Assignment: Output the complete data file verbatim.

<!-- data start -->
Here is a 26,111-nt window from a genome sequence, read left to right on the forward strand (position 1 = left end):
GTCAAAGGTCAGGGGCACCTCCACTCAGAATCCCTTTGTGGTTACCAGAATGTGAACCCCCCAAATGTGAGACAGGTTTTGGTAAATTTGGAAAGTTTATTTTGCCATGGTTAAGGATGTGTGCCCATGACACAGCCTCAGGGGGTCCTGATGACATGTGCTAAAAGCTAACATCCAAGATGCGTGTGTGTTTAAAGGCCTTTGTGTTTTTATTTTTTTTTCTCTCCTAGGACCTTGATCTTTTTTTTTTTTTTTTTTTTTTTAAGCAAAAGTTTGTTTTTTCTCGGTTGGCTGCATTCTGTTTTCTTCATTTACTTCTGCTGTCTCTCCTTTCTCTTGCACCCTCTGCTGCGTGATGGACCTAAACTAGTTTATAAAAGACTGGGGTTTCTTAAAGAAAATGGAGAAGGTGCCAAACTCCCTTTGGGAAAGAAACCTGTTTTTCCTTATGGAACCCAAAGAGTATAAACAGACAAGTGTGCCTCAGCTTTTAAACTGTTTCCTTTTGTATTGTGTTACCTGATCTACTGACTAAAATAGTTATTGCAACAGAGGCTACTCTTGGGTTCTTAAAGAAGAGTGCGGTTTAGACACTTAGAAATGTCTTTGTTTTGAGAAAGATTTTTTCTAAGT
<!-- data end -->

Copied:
Here is a 26,111-nt window from a genome sequence, read left to right on the forward strand (position 1 = left end):
GTCAAAGGTCAGGGGCACCTCCACTCAGAATCCCTTTGTGGTTACCAGAATGTGAACCCCCCAAATGTGAGACAGGTTTTGGTAAATTTGGAAAGTTTATTTTGCCATGGTTAAGGATGTGTGCCCATGACACAGCCTCAGGGGGTCCTGATGACATGTGCTAAAAGCTAACATCCAAGATGCGTGTGTGTTTAAAGGCCTTTGTGTTTTTATTTTTTTTTCTCTCCTAGGACCTTGATCTTTTTTTTTTTTTTTTTTTTTTTAAGCAAAAGTTTGTTTTTTCTCGGTTGGCTGCATTCTGTTTTCTTCATTTACTTCTGCTGTCTCTCCTTTCTCTTGCACCCTCTGCTGCGTGATGGACCTAAACTAGTTTATAAAAGACTGGGGTTTCTTAAAGAAAATGGAGAAGGTGCCAAACTCCCTTTGGGAAAGAAACCTGTTTTTCCTTATGGAACCCAAAGAGTATAAACAGACAAGTGTGCCTCAGCTTTTAAACTGTTTCCTTTTGTATTGTGTTACCTGATCTACTGACTAAAATAGTTATTGCAACAGAGGCTACTCTTGGGTTCTTAAAGAAGAGTGCGGTTTAGACACTTAGAAATGTCTTTGTTTTGAGAAAGATTTTTTCTAAGT